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General brainstorming for Note-taking software

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Every time I come here I get introduced to something I have not seen before.  Thanks web_stalker for the great referrals.  I will try them out and report back.

Is this the longest ongoing thread of all time?  ;D

Seriously, though it does speak to a strong desire that some of us have to replace our brains with technology.  At least the memory recall part.   :Thmbsup:

With all of this need, surely someone somewhere has developed the perfect note taking/searching/organizing software.  :P

Yeah, there's lots of good information in this thread.  There are a few other long threads on this subject around the internet also, but this is the only one that looks at the genre in general, the other ones are more specific to a certain software.

John Buckham's been mentioned here a couple of times, since he has a webpage summarizing the different outliners available (although it's a bit dated).  I recently tried Jot+ which he calls the best two-pane outliner, but it's nothing special.  It's standard stuff, tree-heirarchy, maybe it's a bit more user-friendly than some others, but there are no ground-breaking features there.  Mybase really is the best in that category that I've seen so far, it wipes the floor with Jot+.

Here's something I want to do when I have the time, put together a graphic that takes the best parts of the existing elite notetaking programs, and combine them into one perfect notetaking utility.  Kind of like Frankenote, or "The Ultimate Notetaker", or "The Amalgamation" (I'm not even sure if that's a real word).  I'd like to do that someday, but I can't commit to it yet, and mouser is still waiting for me to do the addressbook review.  I wish I had a secretary to do my non work related tasks.

Wow, this thread is STILL going!

I've tried out a number of the apps I've seen mentioned here. When I first encountered this thread, I was using KeyNote. I liked it because it was free, and because it had a nice basic feature set, and because it was free. However, I didn't actually find myself using it that much.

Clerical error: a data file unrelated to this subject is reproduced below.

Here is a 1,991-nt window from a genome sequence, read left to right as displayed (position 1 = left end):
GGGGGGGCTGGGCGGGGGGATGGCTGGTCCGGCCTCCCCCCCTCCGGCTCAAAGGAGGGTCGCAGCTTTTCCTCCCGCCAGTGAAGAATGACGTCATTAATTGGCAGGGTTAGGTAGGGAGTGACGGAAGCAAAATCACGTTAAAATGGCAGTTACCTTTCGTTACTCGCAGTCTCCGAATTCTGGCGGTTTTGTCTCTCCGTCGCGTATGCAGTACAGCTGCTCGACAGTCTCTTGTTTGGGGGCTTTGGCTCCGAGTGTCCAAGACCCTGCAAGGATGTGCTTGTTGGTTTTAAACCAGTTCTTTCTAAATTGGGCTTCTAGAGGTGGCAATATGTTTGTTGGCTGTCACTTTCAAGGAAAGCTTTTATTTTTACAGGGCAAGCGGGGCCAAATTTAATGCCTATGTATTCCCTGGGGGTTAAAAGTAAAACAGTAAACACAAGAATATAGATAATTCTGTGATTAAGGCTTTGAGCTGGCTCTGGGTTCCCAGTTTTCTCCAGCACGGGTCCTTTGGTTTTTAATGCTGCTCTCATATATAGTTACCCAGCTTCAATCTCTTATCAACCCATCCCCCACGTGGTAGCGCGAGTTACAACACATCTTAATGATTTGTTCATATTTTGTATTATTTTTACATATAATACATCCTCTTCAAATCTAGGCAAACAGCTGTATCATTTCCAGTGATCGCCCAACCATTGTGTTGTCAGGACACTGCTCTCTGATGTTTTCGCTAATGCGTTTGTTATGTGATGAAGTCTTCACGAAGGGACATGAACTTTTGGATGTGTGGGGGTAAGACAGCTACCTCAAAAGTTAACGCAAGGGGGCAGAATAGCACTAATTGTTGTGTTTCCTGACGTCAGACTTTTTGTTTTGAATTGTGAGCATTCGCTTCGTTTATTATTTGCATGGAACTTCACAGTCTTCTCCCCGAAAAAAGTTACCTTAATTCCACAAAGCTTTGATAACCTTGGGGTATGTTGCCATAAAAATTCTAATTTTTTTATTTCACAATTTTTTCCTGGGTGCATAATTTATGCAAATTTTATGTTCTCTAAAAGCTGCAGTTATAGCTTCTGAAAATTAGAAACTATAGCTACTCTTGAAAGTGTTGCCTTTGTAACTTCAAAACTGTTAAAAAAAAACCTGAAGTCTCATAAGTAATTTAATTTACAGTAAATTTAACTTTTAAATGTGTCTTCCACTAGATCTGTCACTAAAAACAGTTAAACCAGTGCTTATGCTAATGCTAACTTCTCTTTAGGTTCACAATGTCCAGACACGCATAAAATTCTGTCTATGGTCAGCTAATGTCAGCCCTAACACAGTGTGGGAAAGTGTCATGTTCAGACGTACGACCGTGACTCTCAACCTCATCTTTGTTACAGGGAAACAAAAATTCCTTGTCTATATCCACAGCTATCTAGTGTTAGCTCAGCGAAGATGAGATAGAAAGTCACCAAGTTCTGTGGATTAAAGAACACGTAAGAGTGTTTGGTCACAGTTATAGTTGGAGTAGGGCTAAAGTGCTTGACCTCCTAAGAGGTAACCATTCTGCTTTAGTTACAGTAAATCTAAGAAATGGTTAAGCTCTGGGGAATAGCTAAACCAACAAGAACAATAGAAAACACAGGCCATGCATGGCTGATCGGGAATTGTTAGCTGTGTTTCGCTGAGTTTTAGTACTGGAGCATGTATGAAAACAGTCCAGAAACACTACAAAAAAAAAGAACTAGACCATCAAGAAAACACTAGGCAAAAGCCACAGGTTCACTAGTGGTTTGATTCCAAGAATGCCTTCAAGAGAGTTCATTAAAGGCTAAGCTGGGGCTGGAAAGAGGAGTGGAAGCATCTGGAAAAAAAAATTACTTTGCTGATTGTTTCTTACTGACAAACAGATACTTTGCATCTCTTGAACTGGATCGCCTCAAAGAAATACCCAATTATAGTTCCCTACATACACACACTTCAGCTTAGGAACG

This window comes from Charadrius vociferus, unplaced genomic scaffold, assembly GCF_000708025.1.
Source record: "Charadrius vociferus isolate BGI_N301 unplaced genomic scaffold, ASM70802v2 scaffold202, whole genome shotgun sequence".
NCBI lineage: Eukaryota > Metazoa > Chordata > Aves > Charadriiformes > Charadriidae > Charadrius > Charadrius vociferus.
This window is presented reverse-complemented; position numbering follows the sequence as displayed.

I tried Surfulater and I did like the way it worked, loved its handling of web content, but I found creating original information with it a bit cumbersome. And then the trial ran out. I felt my ability to evaluate it was hampered a bit by not being able to create my own file - I always had to kind of work around the canned content that was in there. I guess that this is the trade-off with offering an unlimited-time trial version, though.

I've got Evernote installed now, but other than some initial futzing I haven't really been using it.

What I actually AM using is One Note. (Which is scary, 'cause when the trial runs out, it'll cost me more than the others.) OneNote has some serious shortcomings, and I have almost zero confidence that MS will continue to support and refine the app for very long. As always, unless it's Office, Windows or IE, you embrace an MS product at your peril. But I suppose we'll see.

OK, well, that's a fair amount of blathering, but it's background for the question I'm asking myself, which is WHY did OneNote win? What compelling feature does it have that makes it usable (for me) the way the others are not? I've come to the conclusion that it's not organizing or searching the information - ALL the programs can do this very well, even if not equally well or in the same way. No, it's PRESENTING the information where OneNote excels.